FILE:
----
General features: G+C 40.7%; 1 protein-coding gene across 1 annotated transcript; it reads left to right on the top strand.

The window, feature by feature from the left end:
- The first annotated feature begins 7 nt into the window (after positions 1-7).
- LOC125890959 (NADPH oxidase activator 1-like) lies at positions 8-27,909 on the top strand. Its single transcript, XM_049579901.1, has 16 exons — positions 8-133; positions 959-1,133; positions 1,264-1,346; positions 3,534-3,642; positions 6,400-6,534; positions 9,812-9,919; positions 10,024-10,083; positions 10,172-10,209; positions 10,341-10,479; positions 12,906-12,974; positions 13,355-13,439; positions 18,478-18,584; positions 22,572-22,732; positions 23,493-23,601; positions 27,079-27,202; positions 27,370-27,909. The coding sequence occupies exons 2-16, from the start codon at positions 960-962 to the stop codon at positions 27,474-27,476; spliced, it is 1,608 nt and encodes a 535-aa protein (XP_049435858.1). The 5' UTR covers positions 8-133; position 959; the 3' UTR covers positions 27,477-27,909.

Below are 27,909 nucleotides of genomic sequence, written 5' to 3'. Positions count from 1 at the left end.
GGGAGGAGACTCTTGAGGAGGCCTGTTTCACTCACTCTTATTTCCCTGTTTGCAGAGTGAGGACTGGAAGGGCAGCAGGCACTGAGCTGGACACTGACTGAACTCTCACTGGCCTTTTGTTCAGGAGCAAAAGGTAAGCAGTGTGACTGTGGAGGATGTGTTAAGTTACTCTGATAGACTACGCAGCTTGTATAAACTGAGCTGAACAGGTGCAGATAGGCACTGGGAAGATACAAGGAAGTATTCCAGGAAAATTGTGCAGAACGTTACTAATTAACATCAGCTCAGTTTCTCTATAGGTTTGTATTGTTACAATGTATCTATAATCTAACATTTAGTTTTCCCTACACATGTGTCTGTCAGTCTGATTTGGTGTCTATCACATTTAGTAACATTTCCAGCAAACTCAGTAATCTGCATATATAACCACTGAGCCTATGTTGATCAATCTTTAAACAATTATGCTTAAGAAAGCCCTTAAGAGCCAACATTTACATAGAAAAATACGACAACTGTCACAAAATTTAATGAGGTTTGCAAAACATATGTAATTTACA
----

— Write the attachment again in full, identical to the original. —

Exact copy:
General features: G+C 40.7%; 1 protein-coding gene across 1 annotated transcript; it reads left to right on the top strand.

The window, feature by feature from the left end:
- The first annotated feature begins 7 nt into the window (after positions 1-7).
- LOC125890959 (NADPH oxidase activator 1-like) lies at positions 8-27,909 on the top strand. Its single transcript, XM_049579901.1, has 16 exons — positions 8-133; positions 959-1,133; positions 1,264-1,346; positions 3,534-3,642; positions 6,400-6,534; positions 9,812-9,919; positions 10,024-10,083; positions 10,172-10,209; positions 10,341-10,479; positions 12,906-12,974; positions 13,355-13,439; positions 18,478-18,584; positions 22,572-22,732; positions 23,493-23,601; positions 27,079-27,202; positions 27,370-27,909. The coding sequence occupies exons 2-16, from the start codon at positions 960-962 to the stop codon at positions 27,474-27,476; spliced, it is 1,608 nt and encodes a 535-aa protein (XP_049435858.1). The 5' UTR covers positions 8-133; position 959; the 3' UTR covers positions 27,477-27,909.

Below are 27,909 nucleotides of genomic sequence, written 5' to 3'. Positions count from 1 at the left end.
GGGAGGAGACTCTTGAGGAGGCCTGTTTCACTCACTCTTATTTCCCTGTTTGCAGAGTGAGGACTGGAAGGGCAGCAGGCACTGAGCTGGACACTGACTGAACTCTCACTGGCCTTTTGTTCAGGAGCAAAAGGTAAGCAGTGTGACTGTGGAGGATGTGTTAAGTTACTCTGATAGACTACGCAGCTTGTATAAACTGAGCTGAACAGGTGCAGATAGGCACTGGGAAGATACAAGGAAGTATTCCAGGAAAATTGTGCAGAACGTTACTAATTAACATCAGCTCAGTTTCTCTATAGGTTTGTATTGTTACAATGTATCTATAATCTAACATTTAGTTTTCCCTACACATGTGTCTGTCAGTCTGATTTGGTGTCTATCACATTTAGTAACATTTCCAGCAAACTCAGTAATCTGCATATATAACCACTGAGCCTATGTTGATCAATCTTTAAACAATTATGCTTAAGAAAGCCCTTAAGAGCCAACATTTACATAGAAAAATACGACAACTGTCACAAAATTTAATGAGGTTTGCAAAACATATGTAATTTACA